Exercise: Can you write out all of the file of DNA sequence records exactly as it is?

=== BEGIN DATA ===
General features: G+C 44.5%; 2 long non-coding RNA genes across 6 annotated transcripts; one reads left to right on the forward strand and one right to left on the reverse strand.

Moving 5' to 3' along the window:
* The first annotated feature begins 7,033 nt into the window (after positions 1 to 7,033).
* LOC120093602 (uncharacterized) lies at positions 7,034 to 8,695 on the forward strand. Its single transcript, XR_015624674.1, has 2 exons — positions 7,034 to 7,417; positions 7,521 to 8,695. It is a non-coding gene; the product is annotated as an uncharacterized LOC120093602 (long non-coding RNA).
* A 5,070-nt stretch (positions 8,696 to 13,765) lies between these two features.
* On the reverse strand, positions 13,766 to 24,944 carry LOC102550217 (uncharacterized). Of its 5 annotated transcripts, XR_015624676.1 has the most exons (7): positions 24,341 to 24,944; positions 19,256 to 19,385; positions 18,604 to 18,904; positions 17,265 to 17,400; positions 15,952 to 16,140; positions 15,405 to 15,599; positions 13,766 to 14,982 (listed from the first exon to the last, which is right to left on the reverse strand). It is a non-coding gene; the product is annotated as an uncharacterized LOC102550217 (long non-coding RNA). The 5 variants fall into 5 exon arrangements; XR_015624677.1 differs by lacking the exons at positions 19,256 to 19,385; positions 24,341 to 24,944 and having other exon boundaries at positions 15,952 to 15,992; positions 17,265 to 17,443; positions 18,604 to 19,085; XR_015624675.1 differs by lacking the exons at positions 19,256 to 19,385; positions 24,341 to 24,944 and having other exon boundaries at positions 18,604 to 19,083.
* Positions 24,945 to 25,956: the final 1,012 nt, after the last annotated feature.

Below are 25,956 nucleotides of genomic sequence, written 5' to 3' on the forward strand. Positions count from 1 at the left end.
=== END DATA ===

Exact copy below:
General features: G+C 44.5%; 2 long non-coding RNA genes across 6 annotated transcripts; one reads left to right on the forward strand and one right to left on the reverse strand.

Moving 5' to 3' along the window:
* The first annotated feature begins 7,033 nt into the window (after positions 1 to 7,033).
* LOC120093602 (uncharacterized) lies at positions 7,034 to 8,695 on the forward strand. Its single transcript, XR_015624674.1, has 2 exons — positions 7,034 to 7,417; positions 7,521 to 8,695. It is a non-coding gene; the product is annotated as an uncharacterized LOC120093602 (long non-coding RNA).
* A 5,070-nt stretch (positions 8,696 to 13,765) lies between these two features.
* On the reverse strand, positions 13,766 to 24,944 carry LOC102550217 (uncharacterized). Of its 5 annotated transcripts, XR_015624676.1 has the most exons (7): positions 24,341 to 24,944; positions 19,256 to 19,385; positions 18,604 to 18,904; positions 17,265 to 17,400; positions 15,952 to 16,140; positions 15,405 to 15,599; positions 13,766 to 14,982 (listed from the first exon to the last, which is right to left on the reverse strand). It is a non-coding gene; the product is annotated as an uncharacterized LOC102550217 (long non-coding RNA). The 5 variants fall into 5 exon arrangements; XR_015624677.1 differs by lacking the exons at positions 19,256 to 19,385; positions 24,341 to 24,944 and having other exon boundaries at positions 15,952 to 15,992; positions 17,265 to 17,443; positions 18,604 to 19,085; XR_015624675.1 differs by lacking the exons at positions 19,256 to 19,385; positions 24,341 to 24,944 and having other exon boundaries at positions 18,604 to 19,083.
* Positions 24,945 to 25,956: the final 1,012 nt, after the last annotated feature.

Below are 25,956 nucleotides of genomic sequence, written 5' to 3' on the forward strand. Positions count from 1 at the left end.